On the opening day of the European Championships last week, amongst all the good play the Russians produced, one man stood out.
And on a day where a team has enjoyed a comprehensive 4-1 victory, you would stack your money against that being the number one choice striker.
After the Czech Republic were brushed aside, Aleksandr Kerzhakov was amazingly wasteful, putting the ball wide on occasions where it seemed easier to hit the target.
He also broke a record in that game last week, but not one he was hoping for heading into the tournament. His seven shots that were put wide were a European Championships record, so it is hard to see where these problems have come from.
His link up play was excellent, keeping with the rest of the squad.
Kerzhakov remained in sync with Andriy Arshavin and Alan Dzagoev, who were either side of a front three, to create problems throughout.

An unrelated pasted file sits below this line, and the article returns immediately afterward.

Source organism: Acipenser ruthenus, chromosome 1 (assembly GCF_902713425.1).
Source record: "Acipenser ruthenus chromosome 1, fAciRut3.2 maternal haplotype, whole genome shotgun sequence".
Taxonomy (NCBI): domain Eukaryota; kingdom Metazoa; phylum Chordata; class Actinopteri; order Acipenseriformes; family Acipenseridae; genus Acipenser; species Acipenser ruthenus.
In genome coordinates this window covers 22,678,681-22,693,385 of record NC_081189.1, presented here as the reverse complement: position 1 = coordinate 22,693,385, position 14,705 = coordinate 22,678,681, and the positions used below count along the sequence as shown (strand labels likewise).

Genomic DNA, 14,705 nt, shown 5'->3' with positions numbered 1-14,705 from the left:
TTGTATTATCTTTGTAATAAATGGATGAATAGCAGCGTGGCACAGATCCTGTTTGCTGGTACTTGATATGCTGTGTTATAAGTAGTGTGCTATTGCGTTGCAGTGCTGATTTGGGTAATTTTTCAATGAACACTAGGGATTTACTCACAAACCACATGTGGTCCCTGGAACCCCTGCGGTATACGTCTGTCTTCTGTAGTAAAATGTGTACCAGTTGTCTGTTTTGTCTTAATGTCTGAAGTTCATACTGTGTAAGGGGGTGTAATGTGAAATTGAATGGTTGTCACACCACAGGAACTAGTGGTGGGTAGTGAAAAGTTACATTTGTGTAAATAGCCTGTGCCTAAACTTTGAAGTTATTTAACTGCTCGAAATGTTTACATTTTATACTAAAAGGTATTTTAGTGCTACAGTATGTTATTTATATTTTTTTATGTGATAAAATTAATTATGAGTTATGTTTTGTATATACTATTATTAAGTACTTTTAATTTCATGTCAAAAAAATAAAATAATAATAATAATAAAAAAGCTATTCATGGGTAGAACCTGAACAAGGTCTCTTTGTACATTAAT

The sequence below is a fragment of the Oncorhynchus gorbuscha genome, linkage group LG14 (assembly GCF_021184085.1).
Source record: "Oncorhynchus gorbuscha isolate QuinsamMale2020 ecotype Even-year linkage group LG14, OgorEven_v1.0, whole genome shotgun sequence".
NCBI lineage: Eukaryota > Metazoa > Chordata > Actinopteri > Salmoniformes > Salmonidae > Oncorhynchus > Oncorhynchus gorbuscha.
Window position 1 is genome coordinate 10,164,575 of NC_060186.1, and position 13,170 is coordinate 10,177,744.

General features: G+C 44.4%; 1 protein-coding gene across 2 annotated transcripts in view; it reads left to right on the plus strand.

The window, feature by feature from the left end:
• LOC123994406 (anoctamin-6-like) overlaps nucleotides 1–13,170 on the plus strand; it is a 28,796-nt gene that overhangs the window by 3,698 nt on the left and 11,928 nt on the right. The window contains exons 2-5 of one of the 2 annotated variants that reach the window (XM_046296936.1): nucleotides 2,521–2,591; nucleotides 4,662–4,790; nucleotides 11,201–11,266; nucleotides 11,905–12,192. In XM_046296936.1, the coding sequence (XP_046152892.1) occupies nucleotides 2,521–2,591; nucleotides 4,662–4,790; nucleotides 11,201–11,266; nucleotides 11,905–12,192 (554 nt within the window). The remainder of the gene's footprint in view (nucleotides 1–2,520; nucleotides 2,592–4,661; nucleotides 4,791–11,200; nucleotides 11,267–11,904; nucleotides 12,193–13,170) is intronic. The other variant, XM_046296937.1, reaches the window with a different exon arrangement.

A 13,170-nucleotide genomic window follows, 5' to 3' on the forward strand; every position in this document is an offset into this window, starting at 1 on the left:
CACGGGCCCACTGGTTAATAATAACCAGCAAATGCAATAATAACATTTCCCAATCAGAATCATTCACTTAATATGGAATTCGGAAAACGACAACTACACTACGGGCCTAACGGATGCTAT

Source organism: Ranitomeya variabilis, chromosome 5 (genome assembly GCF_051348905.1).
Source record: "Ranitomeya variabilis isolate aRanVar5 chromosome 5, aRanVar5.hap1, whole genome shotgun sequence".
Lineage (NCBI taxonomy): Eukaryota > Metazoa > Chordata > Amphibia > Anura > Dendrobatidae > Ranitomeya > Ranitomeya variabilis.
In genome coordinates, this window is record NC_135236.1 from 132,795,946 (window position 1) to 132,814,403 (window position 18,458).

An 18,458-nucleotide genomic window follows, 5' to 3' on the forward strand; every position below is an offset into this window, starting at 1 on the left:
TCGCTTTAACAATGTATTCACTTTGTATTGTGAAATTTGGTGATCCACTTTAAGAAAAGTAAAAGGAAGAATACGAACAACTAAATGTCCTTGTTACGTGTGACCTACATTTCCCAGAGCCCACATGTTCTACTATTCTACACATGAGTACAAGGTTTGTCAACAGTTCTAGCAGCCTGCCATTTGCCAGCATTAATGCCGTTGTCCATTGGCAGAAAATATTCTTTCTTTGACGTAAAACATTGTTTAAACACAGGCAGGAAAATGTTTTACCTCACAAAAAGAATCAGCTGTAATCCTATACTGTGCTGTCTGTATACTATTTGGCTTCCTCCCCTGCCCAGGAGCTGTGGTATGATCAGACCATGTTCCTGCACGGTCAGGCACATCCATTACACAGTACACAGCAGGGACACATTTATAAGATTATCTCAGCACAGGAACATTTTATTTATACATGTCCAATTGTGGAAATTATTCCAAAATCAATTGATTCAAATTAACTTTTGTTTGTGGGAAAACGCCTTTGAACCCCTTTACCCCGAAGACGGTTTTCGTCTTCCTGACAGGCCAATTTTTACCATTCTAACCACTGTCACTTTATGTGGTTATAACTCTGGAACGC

You also have to look beyond club form. Barring a brief stint at Sevilla, he has plundered goals everywhere he has been.
It seems it could just be a blip—one which continued into today's game against Poland.
Should Russia drop Kerzhakov?
Dick Advocaat can be admired for sticking with his man, if that's the case, but there can be no room for sentiment—he must utilise his squad to achieve success.
What didn't help his cause was Roman Pavlyuchenko entering the fray on the tournament's opening day and performing admirably. He helped set one up, before he hammered an unstoppable strike past Petr Cech to get on the score sheet.
Another man who must also be ruing his luck is Pavel Pogrebnyak, who enjoyed a stunning end to the season with Fulham.
With one group game left, Russia sits one point ahead of the Czech Republic in group A, and one win is necessary to ensure progress as group winners.
It seems that Advocaat has a dilemma on his hands: Try and play Kerzhakov into form, or say enough is enough and give someone else a chance.
Surely the answer lies with the latter.
Russia have a great chance of going far this summer, but that isn't going to happen with a striker who can't score.
Kerzhakov has had his chances—it's time to move over and give someone else a chance.